Aiken Standard (Newspaper) - February 9, 2011, Aiken, South Carolina
N.A. voters select incumbents in primary 13A
Vol. 145, No. 40 Your Local Source Since 18(>7 50^
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Full forecast 112CVian charged in cyclist’s deathMan charged after surgeon dies from injuries after his bicycle was struck by vehicle
By KAREN DAILY
State troopers have charged an Aiken man with reckless homicide after a Fort Gordon surgeon died Sunday from injuries sustained after his bicycle was struck by a vehicle in October.
Daniel W. Johnson, 41, of Beech Island was arrested early Monday evening and was placed in ihe Aiken County detention center, stat-
County, claimed the life of Dr. Matthew Burke.
An autopsy performed Tuesday on the body of the U.S. Army major showed he died from head trauma, according to Aiken County Coroner’s Office reports.
Dwight D. Eisenhower Army Medical Center public affairs spokesperson Jennifer Chipman confirmed the 37-year-old died at the hospital on Sunday.
The Martinez resident was
one of a number of cyclists struck when he and several other riders met in Augusta and rode into South Carolina.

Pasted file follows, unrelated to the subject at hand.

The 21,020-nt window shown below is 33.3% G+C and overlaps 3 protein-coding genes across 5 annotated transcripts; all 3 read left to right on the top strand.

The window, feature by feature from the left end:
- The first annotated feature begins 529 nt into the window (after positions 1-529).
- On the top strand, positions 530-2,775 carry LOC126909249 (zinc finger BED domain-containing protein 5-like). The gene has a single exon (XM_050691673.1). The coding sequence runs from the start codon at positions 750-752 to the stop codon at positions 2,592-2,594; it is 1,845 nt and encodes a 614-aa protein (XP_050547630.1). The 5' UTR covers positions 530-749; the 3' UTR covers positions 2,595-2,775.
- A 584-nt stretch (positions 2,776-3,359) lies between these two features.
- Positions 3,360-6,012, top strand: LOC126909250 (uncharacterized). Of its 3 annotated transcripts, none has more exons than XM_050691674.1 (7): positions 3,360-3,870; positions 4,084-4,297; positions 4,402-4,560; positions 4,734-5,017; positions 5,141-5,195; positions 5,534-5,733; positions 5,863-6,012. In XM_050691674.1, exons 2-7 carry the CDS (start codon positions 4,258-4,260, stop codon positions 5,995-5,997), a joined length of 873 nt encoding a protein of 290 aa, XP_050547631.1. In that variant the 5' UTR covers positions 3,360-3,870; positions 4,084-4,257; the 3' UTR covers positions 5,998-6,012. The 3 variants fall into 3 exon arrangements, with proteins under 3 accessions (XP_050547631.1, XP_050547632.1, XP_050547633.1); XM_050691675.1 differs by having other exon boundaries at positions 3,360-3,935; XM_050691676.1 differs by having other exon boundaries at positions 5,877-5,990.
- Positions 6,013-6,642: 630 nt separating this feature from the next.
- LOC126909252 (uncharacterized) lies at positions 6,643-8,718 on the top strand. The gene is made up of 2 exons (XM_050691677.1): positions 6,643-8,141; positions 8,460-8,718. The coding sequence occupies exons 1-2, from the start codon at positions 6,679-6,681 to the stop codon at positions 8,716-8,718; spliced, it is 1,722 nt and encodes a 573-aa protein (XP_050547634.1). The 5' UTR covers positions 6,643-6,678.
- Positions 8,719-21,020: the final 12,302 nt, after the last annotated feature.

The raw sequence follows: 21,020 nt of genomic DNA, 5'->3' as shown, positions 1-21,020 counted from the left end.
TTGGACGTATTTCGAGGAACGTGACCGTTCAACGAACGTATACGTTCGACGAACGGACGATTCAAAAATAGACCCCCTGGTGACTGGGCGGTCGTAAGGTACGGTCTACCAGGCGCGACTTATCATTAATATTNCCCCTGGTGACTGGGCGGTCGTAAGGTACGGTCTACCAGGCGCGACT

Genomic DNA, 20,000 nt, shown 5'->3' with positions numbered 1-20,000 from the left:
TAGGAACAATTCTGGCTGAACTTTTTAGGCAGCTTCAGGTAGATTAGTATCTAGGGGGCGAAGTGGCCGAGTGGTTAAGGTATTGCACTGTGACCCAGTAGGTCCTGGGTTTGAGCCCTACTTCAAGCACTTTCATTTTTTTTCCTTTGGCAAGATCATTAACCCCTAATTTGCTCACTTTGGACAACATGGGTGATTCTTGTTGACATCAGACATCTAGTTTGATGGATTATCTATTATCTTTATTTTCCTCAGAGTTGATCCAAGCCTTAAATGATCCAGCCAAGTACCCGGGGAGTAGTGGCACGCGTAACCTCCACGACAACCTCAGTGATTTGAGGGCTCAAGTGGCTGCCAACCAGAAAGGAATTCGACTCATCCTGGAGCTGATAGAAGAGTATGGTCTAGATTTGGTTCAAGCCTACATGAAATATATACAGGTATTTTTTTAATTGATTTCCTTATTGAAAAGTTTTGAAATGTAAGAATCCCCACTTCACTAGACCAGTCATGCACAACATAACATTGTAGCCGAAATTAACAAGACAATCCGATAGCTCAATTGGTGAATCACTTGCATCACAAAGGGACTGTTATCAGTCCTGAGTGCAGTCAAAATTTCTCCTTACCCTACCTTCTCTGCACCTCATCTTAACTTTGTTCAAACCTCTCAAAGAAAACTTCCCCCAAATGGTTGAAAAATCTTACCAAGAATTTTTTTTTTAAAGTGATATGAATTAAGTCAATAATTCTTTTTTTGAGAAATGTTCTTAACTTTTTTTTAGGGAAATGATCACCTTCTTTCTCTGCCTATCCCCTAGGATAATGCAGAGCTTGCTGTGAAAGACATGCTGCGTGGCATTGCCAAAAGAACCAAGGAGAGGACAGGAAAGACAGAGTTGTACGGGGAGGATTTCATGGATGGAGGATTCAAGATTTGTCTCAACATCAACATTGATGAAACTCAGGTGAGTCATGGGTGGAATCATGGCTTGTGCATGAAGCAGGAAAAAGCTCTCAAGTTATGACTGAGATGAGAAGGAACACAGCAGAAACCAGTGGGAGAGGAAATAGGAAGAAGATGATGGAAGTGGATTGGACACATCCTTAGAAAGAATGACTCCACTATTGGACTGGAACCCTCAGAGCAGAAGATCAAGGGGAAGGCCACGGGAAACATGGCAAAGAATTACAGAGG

Aiken County Coroner Tim Carlton said Burke was wearing a bike helmet but suffered severe head trauma.
The collision occurred about 6:40 p.m., Friday, Oct.
I while Burke and five other cyclists in a group were headed north on Beech Island Avenue.
The 2006 Dodge Durango was northbound and struck the cyclists from behind.
At the time of the crash, Lance Cpl. Josef Robinson said four of the six w ere taken to area hospitals for treatment after the wreck.
Daniels was restrained and uninjured.
Troopers said the cyclists were wearing protective gear and reflective attire.
"The driver was unable to stop and struck two, three,
four, five and six,” the trooper explained.
Matthew Burke, 37, of Martinez, was transported by EMS to MCO.
Lauren Farmer, 47, of Augusta, was taken to University Hospital.
Scott Moore, 39, of Augusta, was taken to MCC.
Judith Speck, 42, of North Augusta, was uninjured.
Hugh Ray, 48, of Martinez, was taken to University Hospital.
Civil suit filed in The Balcony auction dispute
By ANNA DOLIANITIS
Controversy surrounding allegations of wrongdoing in connection with the February 2010 auction of a $2.5 million Winter Colony estate has led to a civil lawsuit filed against the auction company and the home’s sellers.
In February 2010, Janies Orcmus and Melissa Lackey-Orem us of Aiken County said they were the highest bidders at an auction of the 11,600-square-foot home on about 6 acres of land on Whiskey Road, but were forced to sign away their ofter so another bidder, who had been barred from the auction due to paperwork issues, could enter the bidding.